3. Eat a heart-healthy diet. There are many diets and plans out there, most focus on dropping weight rather than improving heart-health. Eating a special diet called the Dietary Approaches to Stop Hypertension (DASH)[6] can help protect your heart as well.  Following the DASH diet means eating foods that are low in fat, cholesterol and salt.  The diet is rich in fruits, vegetables, whole grains and low-fat dairy products that can help protect your heart.  Following this diet along with being active will reduce your weight as well.The Mayo also goes on to say “Heart-healthy eating isn’t all about cutting back, though.  Most people, for instance, need to add more fruits and vegetables to their diet — with a goal of five to 10 servings a day.  Eating that many fruits and vegetables can not only help prevent heart disease but also may help prevent cancer.”  What does all that mean, people do not have to starve to lose weight and have a healthy heart.
  4. Get regular health screenings. High blood pressure and high cholesterol can damage your heart and blood vessels.  But without testing for them, you probably won’t know whether you have these conditions.  Regular screening can tell you what your numbers are and whether you need to take action.
  5. Maintain a healthy weight. A healthy weight lends itself to a healthy heart.  Carrying too much weight is simply all around bad for the body.  It stresses the joints, lungs, and circulation as well as the heart.  A modest reduction of 10% is beneficial for heart health.  According to The National Heart, Lung, and Blood Institute (NHLBI), a couple of key guides are Body Mass Index (BMI) and waist size[7].  As muscle weighs more than fat, the index can give high numbers for people with a healthy weight.  For that reason, waist size also comes into play.  Anything over 40” for men and 35” for women is overweight when the BMI is over 25.  Here are the basic guidelines:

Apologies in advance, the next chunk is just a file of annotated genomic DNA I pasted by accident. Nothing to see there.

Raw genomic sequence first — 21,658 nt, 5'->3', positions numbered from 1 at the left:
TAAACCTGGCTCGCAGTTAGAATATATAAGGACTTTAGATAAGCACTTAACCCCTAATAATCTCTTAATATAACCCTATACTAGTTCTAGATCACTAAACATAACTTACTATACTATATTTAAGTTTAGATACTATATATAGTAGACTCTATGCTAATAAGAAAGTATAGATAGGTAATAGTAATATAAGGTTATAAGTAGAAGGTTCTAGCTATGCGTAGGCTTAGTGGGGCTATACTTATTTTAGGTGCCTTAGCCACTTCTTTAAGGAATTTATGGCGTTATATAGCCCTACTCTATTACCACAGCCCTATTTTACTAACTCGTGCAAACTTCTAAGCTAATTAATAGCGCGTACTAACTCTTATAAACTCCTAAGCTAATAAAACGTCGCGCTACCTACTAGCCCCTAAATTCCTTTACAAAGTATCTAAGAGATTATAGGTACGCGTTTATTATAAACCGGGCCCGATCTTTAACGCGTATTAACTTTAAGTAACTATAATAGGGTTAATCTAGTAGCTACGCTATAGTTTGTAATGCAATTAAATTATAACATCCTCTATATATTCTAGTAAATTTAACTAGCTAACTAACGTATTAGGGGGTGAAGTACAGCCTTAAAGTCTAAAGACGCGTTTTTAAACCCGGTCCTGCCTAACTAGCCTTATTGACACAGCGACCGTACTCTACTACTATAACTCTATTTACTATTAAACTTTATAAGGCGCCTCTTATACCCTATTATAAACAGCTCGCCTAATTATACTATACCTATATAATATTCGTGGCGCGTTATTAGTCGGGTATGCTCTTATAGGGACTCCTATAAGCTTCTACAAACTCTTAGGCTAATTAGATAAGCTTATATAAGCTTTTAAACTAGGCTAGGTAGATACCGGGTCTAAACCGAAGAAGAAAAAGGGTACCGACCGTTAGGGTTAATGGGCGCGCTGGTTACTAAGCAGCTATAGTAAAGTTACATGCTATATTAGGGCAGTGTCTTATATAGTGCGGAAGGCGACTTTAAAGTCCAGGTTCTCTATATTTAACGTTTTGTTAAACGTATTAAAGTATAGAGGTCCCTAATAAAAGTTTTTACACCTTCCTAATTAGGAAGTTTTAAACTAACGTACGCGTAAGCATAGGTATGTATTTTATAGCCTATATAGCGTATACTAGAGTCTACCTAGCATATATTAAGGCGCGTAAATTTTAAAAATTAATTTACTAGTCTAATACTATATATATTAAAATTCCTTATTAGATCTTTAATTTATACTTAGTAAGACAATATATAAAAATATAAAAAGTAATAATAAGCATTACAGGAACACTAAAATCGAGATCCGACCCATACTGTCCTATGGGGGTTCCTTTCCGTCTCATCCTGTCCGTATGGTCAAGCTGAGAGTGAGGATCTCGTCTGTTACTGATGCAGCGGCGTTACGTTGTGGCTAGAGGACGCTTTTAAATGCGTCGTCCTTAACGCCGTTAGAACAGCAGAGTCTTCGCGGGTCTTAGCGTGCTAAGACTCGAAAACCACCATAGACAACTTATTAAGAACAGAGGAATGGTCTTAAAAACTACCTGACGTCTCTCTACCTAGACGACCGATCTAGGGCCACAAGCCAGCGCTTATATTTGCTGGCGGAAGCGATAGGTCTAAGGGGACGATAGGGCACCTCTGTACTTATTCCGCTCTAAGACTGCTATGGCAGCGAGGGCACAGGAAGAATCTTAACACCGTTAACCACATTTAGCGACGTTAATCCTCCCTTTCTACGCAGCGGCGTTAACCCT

o  Underweight = <18.5

o  Normal weight = 18.5–24.9

o  Overweight = 25–29.9

o  Obesity = BMI of 30 or greater

While these steps are not a guarantee in preventing a heart attack or developing a heart related disease, they do greatly reduce the risk as well as provide for a generally healthier life.  So often, in today’s world, we depend upon science or some invention to solve a particular problem.  In this case, there is no need to wait.

Heart disease, being the number one killer of Americans, is something we can address without the help of technology or waiting for some pharmaceutical miracle drug.  It is up to us, through our individual action, to change the reason for heart disease not being in the news from apathy, to its being only a minor cause of death.  Let’s make it a story with no need to cover in the first place.


[1] “FASTSTATS – Deaths and Mortality.” Centers for Disease Control and Prevention. Web. 10 Jan. 2011. <http://www.cdc.gov/nchs/fastats/deaths.htm>.

[2] “Population Estimates.” Census Bureau Home Page. Web. 10 Jan. 2011. <http://www.census.gov/popest/cities/SUB-EST2009.html>.

[3] ibid

[4] Staff, Mayo Clinic. “Heart Disease Prevention: 5 Strategies Keep Your Heart Healthy – MayoClinic.com.” Mayo Clinic. Web. 10 Jan. 2011.
<http://www.mayoclinic.com/health/heart-disease-prevention/WO00041>.

[5] FARS Encyclopedia. Web. 10 Jan. 2011.
<http://www-fars.nhtsa.dot.gov/Main/index.aspx>.

[6] The DASH Diet Eating Plan. Web. 10 Jan. 2011.
<http://www.dashdiet.org/>.

[7] “Calculate Your BMI – Standard BMI Calculator.” Web. 10 Jan. 2011. <http://www.nhlbisupport.com/bmi/>.

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Warning! This Article is About to Expire

March 15, 2010

Here’s the situation:  You’ve had a craving for something fresh to eat all day.  After work, you stop at your local grocery store and start looking for anything tasty.  Fruit, yogurt, and a big bag of salad are scanned, paid for, and sacked; you’re on your way.  At home you prepare the fruit, wash the bag of salad, only then does the problem start – you open the yogurt and it’s rancid.  Disappointment sets in.

Everyone comes across spoiled food from time to time, even if you do your due diligence, inspecting it and looking at the date stamped on it.  We simply put it into the “stuff” happens category and move on.  Regardless of effort, from time to time something goes wrong in the delivery chain and an item is spoiled.  For the most part, time is the enemy of freshness.  That is why providers do things like date products, to aid in knowing how long we have to enjoy our tasty treat.  That brings up another problem, just what does a date mean when it’s on a product in the grocery store?